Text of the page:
Christof Koch describes a classic 2008 study that investigated the brains of Buddhist monks:
The cognitive scientists fitted skullcaps with 128 electroencephalographic (EEG) electrodes to the heads of eight long-term Buddhist practitioners and 10 student volunteers. The former were asked to attain a state of “unconditional loving-kindness and compassion” (a form of meditation that does not focus on a single object and is sometimes referred to as “pure compassion”), whereas the volunteers thought about somebody he or she deeply cared about and then tried to generalize these feelings to all sentient beings.
The onset of meditation in the monks coincided with an increase in high-frequency EEG electrical activity in the so-called gamma band (spanning 25 to 42 oscillations a second), which was synchronized across the frontal and parietal cortices. Such activity is thought to be the hallmark of highly active and spatially dispersed groups of neurons, typically associated with focusing attention. Indeed, gamma activity in these monks is the largest seen in nonpathological conditions and 30 times greater than in the novices. The more years the monks had been practicing meditation, the stronger the (normalized) power in the gamma band.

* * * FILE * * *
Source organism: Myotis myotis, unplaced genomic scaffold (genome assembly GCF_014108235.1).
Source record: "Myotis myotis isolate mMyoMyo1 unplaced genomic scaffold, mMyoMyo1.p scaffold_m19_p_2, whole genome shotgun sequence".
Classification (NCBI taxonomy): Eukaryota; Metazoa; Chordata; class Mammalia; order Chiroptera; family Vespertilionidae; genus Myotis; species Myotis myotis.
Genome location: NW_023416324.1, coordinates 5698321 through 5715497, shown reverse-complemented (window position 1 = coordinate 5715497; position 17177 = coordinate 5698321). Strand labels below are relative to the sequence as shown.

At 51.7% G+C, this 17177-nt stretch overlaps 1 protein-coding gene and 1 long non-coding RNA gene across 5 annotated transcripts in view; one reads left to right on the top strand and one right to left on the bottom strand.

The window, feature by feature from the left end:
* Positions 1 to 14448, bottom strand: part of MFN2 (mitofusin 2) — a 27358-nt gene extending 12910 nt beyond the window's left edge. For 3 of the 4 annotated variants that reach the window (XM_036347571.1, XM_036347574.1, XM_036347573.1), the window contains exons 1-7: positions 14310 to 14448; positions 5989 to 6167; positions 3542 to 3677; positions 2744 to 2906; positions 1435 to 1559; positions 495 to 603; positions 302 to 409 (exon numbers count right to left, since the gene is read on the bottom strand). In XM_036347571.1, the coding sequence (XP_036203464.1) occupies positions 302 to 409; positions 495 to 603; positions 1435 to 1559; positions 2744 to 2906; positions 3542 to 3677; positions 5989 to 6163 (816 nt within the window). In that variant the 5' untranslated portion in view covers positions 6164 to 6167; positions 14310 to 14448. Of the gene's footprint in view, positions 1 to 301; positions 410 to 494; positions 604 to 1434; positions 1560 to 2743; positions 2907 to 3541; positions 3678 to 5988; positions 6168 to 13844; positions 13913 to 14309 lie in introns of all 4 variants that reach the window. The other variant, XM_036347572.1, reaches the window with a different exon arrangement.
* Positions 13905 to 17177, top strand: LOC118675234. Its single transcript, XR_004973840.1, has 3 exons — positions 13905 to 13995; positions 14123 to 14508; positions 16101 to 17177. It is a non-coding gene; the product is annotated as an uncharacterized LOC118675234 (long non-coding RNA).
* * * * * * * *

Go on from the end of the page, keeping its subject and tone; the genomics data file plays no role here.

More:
More important, even when the monks were not meditating, but simply quietly resting, their baseline brain activity was distinct from that of the students. That is, these techniques, practiced by Buddhists for millennia to quiet, focus and expand the mind—the interior aspect of the brain—had changed the brain that is the exterior aspect of the mind. And the more training they had, the bigger the effect.